Above: Baseball practice at Clarkdale Park in Austell; photo by Phil Mosier

One chilly mid-week morning in March, eight men gathered at a ballfield in a Cobb County park. They drove from towns scattered across north Georgia, from as far afield as Blue Ridge and Dallas and Sugar Hill. Most were in their mid-60s to mid-70s.

They met at Clarkdale Park to toss around baseballs, shag a few flies, get in a little batting practice and generally loosen up their bodies after the inactivity of winter. To these men, March meant Spring Training. It was time for the Midweek Men’s Senior Baseball League to open a new season.

Photo by Joe Earle

“This day has such meaning,” said Frank Jones, the 67-year-old vice-president of the league who jokingly calls himself its resident “zookeeper” who organizes practices and communicates with the about 60 players on the league mailing list. “If you’re here, it means you’ve lived through the winter.”

And the mid-week players aren’t the only seniors returning to ballfields around metro Atlanta this spring. The 65-plus league is one of several leagues organized by age that are part of the Atlanta Area Men’s Senior Baseball League. There also are organized softball leagues for players in their 50s or 65 or older.

Think of these players not so much the Boys of Summer as the Men and Women Who Still Can Play. These ballplayers may be years removed from Little League, traveling teams or high school ball, but they have what it takes to keep on playing decades after most players yield.

“They say when you’re thinking of things to do, think of things you did when you were a kid,” said Tom Bailey, who’s 67 and said he’s played baseball with one senior baseball team or another for 15 years. “I was about 50 or 51 and I got bored and thought, ‘What did I do when I was a kid?’ I played a lot of ball. I loved it.”

He still does. He enjoys the game and the camaraderie he finds with the other players. They mostly know one another from years of playing baseball together. “It’s like a brotherhood,” he said. “It is a brotherhood.”

Second baseman Billy Viger grew up playing baseball in Long Island, N.Y. His father introduced him to the game and to his favorite team, the New York Yankees. Viger still recalls his first Yankees game, at age 6, with wide-eyed wonder. He’s such a fan that he has the Yankees’ logo tattooed on his arm.

Viger said he switched to soccer in college, played soccer for years and now helps coach the soccer team at Cartersville High School. At age 67, he’s back playing baseball. “I love this game,” he said. “It was the first sport I was introduced to.”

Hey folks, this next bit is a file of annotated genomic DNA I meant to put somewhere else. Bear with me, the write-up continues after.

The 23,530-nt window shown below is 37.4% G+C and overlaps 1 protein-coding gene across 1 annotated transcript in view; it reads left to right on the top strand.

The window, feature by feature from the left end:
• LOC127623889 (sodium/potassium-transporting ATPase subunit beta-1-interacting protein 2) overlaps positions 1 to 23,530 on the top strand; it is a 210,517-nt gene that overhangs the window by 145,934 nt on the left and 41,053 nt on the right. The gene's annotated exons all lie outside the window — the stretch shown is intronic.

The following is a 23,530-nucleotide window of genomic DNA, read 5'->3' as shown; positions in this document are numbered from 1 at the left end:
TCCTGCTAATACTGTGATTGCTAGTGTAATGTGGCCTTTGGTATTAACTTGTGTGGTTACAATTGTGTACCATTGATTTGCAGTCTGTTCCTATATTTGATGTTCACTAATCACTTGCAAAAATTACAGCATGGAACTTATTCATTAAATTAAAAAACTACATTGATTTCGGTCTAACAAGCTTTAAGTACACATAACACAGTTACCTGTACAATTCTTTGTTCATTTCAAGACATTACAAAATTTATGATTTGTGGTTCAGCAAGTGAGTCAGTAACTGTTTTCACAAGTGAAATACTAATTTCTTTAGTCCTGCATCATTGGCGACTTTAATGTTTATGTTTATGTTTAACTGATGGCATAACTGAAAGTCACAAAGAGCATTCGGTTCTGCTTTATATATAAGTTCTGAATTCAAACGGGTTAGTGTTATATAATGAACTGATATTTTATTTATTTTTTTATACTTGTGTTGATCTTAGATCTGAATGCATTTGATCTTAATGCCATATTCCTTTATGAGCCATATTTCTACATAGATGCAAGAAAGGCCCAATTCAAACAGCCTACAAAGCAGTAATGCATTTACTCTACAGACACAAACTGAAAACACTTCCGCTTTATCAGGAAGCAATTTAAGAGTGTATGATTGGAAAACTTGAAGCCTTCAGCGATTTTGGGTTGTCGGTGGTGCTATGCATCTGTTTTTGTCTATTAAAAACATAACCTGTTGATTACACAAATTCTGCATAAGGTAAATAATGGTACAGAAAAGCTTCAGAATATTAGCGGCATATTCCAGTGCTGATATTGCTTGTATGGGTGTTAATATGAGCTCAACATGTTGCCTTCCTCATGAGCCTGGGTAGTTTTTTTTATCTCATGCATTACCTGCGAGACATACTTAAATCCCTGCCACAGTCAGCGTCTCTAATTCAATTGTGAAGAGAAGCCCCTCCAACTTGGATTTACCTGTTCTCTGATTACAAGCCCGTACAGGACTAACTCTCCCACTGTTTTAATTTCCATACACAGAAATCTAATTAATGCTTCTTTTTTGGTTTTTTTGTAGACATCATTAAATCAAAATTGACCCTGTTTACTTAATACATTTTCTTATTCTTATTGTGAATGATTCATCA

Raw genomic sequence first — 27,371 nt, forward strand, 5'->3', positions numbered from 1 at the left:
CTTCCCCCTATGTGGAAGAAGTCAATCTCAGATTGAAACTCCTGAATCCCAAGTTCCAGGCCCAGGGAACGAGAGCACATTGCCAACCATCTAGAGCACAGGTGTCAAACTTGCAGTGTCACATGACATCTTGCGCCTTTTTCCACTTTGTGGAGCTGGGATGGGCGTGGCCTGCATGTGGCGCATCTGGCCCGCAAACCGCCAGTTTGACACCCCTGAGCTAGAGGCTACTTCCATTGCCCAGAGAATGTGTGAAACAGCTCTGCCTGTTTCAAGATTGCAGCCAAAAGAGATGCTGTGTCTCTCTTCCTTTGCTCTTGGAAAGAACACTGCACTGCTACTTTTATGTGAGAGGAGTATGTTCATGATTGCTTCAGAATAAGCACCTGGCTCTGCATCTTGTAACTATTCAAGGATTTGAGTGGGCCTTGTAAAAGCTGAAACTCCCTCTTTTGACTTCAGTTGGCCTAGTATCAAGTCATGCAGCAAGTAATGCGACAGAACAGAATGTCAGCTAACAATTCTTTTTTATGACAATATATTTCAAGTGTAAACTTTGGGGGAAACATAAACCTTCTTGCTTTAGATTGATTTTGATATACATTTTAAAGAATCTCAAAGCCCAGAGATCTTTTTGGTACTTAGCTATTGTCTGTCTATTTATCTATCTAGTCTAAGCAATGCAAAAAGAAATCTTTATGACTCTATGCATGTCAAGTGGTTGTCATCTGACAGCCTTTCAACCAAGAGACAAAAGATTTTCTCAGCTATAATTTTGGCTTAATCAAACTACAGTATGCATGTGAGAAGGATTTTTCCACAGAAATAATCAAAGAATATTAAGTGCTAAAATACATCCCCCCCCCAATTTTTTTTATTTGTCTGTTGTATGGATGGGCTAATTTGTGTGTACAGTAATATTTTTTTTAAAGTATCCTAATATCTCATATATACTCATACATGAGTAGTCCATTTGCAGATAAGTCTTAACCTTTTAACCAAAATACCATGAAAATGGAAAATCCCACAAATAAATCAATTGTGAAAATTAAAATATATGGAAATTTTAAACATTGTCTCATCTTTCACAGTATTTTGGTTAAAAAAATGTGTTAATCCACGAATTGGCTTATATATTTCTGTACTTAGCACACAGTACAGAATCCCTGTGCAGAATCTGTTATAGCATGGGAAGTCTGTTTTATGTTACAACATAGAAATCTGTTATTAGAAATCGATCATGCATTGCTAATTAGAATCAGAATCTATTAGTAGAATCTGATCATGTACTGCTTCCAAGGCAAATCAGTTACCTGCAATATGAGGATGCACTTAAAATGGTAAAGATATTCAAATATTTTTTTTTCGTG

Dewey Hom, commissioner of the Cherokee Senior Softball Association and who turns 58 this year, said the 23-year-old league, comprised of players older than 50, groups players into teams based on skill level. About 350 players compete on 30 teams, he said.

“Some of these guys, that’s all they live for,” Hom said. “It keeps you going. It keeps you young.”

Photo by Joe Earle

Doris Warpole started playing softball in high school. Her family moved around and she played all over, in Ohio, Florida and elsewhere. She started playing softball again with the Gwinnett Senior Softball league about two decades ago. She’s been the league’s secretary “going on 17 years,” she said.

She’s 73 now, but hasn’t slowed down. The Gwinnett league schedules games twice a week during a 12-week season and she plays on a women’s tournament team, too. “I just like it,” she said. “I’ve always been competitive in sports, even through high school. You name the sport, I’d try it.”

Warpole, who counts herself one of a handful of women among the 80-or-so players in the  league, is far from the oldest on the softball field. Emmett Vollenweider, for instance, is 84.

He’s a member of the Senior Softball Hall of Fame. He was at Best Friend Park near Norcross one recent rainy evening to take his place on the field once again. “It’s fun,” he said.

Bob Burns played softball much of his life. He switched to baseball about two decades ago, after Jones, his friend and fellow electrician, convinced him he ought to try playing hardball. “I was 48 before I was officially on a baseball team,” he said.

He has no plans to slow down. “I’m 68 and I can still run and throw and hit,” Burns said during a break from batting practice at Clarkdale Park. “I keep saying every year I’m going to quit, but I figure it’s kept me in pretty good health.”

L to R, standing: Joe Maiden, Karl Paul, Frank Jones, Mason Medley, David Levin, Chuck Freedman; L to R, kneeling: Billy Viger, Shanon Kenelley, Bob Burns and Jimmy Dollen
Photo by Phil Mosier

Jones plans to keep at it, too. Every spring brings back baseball, after all, and ballplayers, even ones who have been playing for decades, hear the call to return to the field. “It’s a wonderful thing,” Jones said that cool March morning. “[People with] different ages and backgrounds out here just for the love of the game.”

If you’d like to take part in baseball or softball for senior players, here are some ways to get in touch with local leagues.

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